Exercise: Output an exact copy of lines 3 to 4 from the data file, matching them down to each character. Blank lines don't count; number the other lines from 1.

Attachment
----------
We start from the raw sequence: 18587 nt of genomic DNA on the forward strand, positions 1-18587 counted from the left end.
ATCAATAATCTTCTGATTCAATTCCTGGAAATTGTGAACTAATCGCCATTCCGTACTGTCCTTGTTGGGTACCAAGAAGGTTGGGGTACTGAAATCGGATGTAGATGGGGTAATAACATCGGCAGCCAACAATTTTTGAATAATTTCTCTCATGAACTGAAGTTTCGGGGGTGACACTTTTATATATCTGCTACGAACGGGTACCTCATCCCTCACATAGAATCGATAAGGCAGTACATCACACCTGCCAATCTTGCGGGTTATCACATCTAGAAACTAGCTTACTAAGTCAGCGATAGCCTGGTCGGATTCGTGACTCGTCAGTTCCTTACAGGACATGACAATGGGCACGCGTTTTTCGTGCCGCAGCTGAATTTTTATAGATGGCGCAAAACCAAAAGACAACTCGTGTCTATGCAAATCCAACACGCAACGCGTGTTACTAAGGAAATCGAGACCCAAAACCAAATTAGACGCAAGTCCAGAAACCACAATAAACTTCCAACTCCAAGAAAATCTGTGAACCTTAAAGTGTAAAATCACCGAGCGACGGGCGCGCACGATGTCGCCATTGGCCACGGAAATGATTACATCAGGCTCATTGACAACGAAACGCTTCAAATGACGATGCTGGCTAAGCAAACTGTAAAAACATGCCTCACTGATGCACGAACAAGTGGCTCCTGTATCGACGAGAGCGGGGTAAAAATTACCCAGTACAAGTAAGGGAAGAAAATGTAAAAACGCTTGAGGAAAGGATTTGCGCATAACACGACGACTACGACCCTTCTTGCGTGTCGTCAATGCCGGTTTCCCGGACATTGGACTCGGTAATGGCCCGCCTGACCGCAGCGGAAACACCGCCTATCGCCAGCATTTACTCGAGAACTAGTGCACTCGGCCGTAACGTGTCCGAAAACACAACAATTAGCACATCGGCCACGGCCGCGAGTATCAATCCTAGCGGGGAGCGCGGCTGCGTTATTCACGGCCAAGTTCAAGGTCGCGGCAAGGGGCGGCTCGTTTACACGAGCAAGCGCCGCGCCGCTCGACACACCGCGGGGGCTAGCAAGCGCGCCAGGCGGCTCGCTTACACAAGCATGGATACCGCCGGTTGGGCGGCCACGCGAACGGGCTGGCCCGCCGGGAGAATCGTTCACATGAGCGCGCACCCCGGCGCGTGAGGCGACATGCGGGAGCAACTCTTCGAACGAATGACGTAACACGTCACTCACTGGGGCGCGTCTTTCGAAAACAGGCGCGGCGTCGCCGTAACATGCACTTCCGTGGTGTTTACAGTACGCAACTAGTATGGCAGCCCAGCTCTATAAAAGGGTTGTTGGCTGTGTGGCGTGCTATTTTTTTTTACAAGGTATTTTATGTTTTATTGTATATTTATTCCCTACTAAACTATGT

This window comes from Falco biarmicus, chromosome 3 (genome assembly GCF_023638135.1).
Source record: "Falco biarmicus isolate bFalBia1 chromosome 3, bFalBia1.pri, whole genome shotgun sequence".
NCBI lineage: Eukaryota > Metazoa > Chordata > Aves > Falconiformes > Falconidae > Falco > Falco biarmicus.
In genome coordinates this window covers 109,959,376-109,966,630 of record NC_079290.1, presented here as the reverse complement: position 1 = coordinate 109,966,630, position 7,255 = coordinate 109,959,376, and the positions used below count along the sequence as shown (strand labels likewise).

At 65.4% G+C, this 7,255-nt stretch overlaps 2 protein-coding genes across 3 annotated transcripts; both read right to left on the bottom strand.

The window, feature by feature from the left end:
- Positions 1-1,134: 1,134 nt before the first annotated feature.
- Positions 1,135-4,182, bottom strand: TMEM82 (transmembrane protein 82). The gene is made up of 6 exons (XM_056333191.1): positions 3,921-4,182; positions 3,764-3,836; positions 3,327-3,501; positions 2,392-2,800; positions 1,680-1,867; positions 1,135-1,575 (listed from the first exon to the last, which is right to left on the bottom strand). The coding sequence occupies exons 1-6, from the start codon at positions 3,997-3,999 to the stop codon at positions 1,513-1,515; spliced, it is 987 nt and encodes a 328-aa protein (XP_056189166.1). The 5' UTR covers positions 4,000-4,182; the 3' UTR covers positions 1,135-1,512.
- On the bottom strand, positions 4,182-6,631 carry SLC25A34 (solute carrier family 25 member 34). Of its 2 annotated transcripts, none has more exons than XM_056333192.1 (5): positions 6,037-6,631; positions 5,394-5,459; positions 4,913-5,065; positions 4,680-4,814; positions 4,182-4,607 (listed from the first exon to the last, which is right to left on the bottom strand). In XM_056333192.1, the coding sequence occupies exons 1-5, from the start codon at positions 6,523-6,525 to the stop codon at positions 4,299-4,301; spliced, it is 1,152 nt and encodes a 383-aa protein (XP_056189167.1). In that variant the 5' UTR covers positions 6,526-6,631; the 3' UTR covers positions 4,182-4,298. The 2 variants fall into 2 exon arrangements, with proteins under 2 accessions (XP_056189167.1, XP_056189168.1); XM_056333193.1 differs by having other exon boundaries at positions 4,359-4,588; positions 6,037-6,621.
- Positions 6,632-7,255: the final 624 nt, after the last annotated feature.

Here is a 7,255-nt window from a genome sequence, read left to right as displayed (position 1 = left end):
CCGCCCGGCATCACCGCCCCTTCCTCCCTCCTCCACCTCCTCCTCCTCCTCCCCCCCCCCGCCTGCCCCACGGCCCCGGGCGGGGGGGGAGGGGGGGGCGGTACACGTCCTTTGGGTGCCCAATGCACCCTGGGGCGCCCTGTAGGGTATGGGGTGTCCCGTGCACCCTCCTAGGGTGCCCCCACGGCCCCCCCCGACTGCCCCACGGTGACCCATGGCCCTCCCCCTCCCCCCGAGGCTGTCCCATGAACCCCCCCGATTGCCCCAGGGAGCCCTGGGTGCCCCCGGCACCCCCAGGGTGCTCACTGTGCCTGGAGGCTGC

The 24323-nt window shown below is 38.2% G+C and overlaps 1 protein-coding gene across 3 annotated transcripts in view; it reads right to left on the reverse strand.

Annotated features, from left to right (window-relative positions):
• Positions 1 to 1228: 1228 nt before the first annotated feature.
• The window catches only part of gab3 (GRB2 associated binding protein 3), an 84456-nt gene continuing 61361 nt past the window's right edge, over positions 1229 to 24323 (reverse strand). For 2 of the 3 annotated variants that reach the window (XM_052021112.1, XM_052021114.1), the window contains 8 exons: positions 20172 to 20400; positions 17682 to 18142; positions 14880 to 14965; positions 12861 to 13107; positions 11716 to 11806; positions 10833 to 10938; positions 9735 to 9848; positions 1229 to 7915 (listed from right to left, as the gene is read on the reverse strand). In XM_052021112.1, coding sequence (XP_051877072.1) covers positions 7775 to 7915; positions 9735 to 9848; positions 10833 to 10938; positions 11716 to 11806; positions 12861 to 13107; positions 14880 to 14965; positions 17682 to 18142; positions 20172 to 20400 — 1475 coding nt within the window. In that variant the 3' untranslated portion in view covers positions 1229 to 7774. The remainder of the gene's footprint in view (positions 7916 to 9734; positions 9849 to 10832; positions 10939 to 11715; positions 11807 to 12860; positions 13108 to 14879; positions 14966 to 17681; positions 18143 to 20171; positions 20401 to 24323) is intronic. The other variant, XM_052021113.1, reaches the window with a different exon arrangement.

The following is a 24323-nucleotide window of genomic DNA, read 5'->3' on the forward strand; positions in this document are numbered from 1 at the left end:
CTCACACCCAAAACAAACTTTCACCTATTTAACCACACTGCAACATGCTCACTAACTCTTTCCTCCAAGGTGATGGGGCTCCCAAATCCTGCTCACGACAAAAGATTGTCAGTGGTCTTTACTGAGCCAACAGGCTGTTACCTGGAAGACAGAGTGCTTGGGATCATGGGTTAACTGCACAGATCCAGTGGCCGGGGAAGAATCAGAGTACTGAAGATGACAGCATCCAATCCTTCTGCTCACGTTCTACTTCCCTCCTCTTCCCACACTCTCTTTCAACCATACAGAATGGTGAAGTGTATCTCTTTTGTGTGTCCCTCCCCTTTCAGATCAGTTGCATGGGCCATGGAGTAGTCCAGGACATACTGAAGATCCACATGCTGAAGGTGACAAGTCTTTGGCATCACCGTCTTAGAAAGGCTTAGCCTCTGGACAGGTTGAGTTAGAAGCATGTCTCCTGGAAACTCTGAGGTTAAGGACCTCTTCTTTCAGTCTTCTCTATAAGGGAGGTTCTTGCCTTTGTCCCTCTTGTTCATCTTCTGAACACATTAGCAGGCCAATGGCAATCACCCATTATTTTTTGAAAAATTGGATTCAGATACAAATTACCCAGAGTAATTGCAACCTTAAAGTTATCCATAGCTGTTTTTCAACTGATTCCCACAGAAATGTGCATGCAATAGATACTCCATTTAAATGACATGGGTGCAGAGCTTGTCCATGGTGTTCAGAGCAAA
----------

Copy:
This window comes from Falco biarmicus, chromosome 3 (genome assembly GCF_023638135.1).
Source record: "Falco biarmicus isolate bFalBia1 chromosome 3, bFalBia1.pri, whole genome shotgun sequence".